One of the things I love about Barclay’s books and the way he builds up his stories the most is that they’re like puzzles. You end up reading four hundred pages desperately looking for clues and answers, not having the faintest idea what’s going on and getting more clueless by the second. And then a small piece of the puzzle clicks into place and you go…

Oh my God. No way. NO WAY.

Which is also the time when things start to get interesting. Secrets are revealed, guns are drawn and a mad race against the clock begins. Brilliant set-up and such a strong ending. I absolutely loved it.

Rating:
4.5 star review
*Many thanks to Orion Books for sending me a copy for review*

Review: The Never List – Koethi Zan

Life As We Knew It by Susan Beth Pfeffer

Title: The Never List
Author: Koethi Zan
Publication date: 1 August 2013
Publisher: Vintage Digital (Random House)
Format: E-book
ISBN: 9781448129744
Length: 320 pages
Genre: Thriller
Age group: Adult
Source: NetGalley
Add it: Goodreads
Buy it: Amazon | The Book Depository

In a nutshell

For years, best friends Sarah and Jennifer kept what they called the “Never List”: a list of actions to be avoided, for safety’s sake, at all costs. But one night, against their best instincts, they accept a cab ride with grave, everlasting consequences. For the next three years, they are held captive with two other girls in a dungeon-like cellar by a connoisseur of sadism. Ten years later, at thirty-one, Sarah is still struggling to resume a normal life, living as a virtual recluse under a new name, unable to come to grips with the fact that Jennifer didn’t make it out of that cellar. Now, her abductor is up for parole and Sarah can no longer ignore the twisted letters he sends from jail.

Finally, Sarah decides to confront her phobias and the other survivors—who hold their own deep grudges against her. When she goes on a cross-country chase that takes her into the perverse world of BDSM, secret cults, and the arcane study of torture, she begins unravelling a mystery more horrifying than even she could have imagined.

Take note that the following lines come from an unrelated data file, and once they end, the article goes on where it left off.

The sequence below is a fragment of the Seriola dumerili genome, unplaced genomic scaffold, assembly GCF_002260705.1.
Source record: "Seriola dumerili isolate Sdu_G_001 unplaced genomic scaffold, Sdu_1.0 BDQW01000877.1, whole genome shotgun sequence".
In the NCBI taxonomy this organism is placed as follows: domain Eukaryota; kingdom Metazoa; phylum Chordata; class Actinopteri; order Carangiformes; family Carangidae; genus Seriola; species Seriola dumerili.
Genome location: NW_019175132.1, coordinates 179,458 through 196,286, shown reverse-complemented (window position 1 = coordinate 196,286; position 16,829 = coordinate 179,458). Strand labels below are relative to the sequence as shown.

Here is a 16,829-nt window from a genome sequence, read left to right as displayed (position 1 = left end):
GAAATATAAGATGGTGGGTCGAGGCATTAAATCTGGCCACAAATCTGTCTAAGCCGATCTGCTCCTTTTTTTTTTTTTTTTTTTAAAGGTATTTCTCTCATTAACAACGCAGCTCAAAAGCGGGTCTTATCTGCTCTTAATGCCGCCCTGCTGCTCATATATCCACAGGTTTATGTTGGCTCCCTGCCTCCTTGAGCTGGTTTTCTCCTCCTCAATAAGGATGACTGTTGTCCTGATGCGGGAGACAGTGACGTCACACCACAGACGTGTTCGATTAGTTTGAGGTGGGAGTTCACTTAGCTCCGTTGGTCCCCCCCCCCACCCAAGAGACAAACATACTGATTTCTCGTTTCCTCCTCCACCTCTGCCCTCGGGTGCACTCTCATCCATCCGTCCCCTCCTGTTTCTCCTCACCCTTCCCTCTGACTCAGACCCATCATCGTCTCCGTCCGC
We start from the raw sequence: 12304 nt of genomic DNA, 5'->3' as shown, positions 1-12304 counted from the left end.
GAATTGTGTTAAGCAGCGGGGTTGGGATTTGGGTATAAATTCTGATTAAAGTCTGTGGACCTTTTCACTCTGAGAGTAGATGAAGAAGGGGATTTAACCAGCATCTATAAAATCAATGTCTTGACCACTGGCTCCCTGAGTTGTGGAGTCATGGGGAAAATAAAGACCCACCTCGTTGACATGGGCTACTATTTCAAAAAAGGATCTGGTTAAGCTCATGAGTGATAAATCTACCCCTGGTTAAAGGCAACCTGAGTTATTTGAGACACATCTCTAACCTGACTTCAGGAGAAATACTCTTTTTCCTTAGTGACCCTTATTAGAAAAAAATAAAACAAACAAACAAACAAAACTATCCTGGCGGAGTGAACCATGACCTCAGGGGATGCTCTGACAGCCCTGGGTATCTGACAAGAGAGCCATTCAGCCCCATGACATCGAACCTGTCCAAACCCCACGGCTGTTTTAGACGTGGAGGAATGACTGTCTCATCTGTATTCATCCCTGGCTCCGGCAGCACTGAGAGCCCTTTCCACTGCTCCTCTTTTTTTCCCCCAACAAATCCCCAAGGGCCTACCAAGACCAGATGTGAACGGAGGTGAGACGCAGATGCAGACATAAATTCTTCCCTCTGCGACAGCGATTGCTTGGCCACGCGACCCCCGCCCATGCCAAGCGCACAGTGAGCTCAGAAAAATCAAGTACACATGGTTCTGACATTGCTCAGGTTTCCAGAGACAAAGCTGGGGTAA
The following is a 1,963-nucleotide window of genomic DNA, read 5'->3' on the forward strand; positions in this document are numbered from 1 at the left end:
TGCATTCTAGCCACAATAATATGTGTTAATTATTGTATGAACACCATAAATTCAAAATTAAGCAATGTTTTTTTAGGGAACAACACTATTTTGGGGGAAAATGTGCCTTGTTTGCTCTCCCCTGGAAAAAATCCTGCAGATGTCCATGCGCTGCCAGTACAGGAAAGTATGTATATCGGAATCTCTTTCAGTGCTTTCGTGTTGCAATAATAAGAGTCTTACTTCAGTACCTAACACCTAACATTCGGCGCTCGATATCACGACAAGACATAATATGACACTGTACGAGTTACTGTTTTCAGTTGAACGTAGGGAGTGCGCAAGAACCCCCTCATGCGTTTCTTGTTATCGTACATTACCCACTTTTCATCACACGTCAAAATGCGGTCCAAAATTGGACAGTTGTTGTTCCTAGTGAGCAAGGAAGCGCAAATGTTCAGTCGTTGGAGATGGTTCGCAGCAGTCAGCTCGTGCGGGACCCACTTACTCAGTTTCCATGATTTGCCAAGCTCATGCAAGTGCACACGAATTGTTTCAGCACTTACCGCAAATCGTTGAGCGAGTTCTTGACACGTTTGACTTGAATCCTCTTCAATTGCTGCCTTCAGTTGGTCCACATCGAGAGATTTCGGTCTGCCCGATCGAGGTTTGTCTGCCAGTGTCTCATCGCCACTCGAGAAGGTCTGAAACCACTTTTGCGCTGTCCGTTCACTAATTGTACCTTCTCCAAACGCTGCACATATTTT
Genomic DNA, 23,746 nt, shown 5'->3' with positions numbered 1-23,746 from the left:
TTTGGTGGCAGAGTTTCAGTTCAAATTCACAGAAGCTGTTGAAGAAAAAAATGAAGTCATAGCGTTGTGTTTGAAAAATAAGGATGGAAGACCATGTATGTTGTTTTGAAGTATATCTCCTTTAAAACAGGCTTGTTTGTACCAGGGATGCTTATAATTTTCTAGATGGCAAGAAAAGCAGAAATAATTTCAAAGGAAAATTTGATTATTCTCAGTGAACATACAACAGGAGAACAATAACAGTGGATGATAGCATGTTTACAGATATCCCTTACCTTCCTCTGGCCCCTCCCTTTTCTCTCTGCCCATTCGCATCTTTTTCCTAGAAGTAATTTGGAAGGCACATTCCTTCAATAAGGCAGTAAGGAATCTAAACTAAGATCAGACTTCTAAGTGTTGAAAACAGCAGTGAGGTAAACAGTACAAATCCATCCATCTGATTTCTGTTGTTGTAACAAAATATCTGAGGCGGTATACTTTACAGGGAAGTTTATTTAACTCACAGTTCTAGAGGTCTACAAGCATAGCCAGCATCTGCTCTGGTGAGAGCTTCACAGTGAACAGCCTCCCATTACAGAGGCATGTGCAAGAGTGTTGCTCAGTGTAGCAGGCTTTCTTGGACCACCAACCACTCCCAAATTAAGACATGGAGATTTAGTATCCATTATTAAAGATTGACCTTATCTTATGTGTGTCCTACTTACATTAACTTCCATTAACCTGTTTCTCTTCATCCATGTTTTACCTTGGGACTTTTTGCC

My thoughts

Wow, wow, and wow. It’s been a few weeks since I finished this book and to tell you the truth, I’m still speechless. Based on what people were saying about it when the first proof copies came out and how many times I saw it being mentioned on social media, I knew it would be a memorable story, but I wasn’t expecting it to be as powerful and mind-blowing as it was. Saying that it was perfect wouldn’t completely be true because there were a few minor details I wasn’t particularly keen on but I found it unputdownable all the same and it’s definitely one of my favourite books this year.

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Audiobook Review: Sleeping Murder – Agatha Christie

Sleeping Murder Audiobook by Agatha Christie

Title: Sleeping Murder
Author: Agatha Christie
Narrator: BBC Radio 4 Full-Cast Dramatisation
Publication date: 9 January 2006
Publisher: AudioGO
ISBN: 9781408482001
Length: 1 hour 30 minutes
Genre: Mystery
Age group: Adult
Add it: Goodreads
Buy it: AudioGO

Synopsis

A BBC Radio 4 full-cast dramatisation starring June Whitfield as Miss Marple, the sharp-witted spinster sleuth.

Gwenda Reed arrives from New Zealand, travelling ahead of her husband with the task of finding the perfect place to make their base. In the quiet village of Dilmouth, she finds a house with immediate appeal. A few renovations will convert it into her ideal home.

Then things get very strange indeed. Wanting porch stairs, Gwenda hires a builder to put them in – only to find some old steps, covered up by bushes. She decides on a connecting doorway between the drawing-room and the dining-room, but discovers one already there, now plastered over. When she opens the painted-over doors of an old cupboard to find wallpaper exactly the same as she had imagined, she begins to wonder if she is going mad.

It takes Miss Marple to realise that an unsolved murder is behind Gwenda’s apparent intuition – but even she does not suspect the murderer will strike again…

My thoughts

Agatha Christie’s Sleeping Murder was the very first radio drama I’ve ever listened to but it definitely won’t be the last. I’m still quite new to audiobooks and even though I see why they’re so practical and why so many people love them, I’m still not entirely sure I could ever get used to them or listen to them on a daily basis. Radio dramas, however, are right up my street.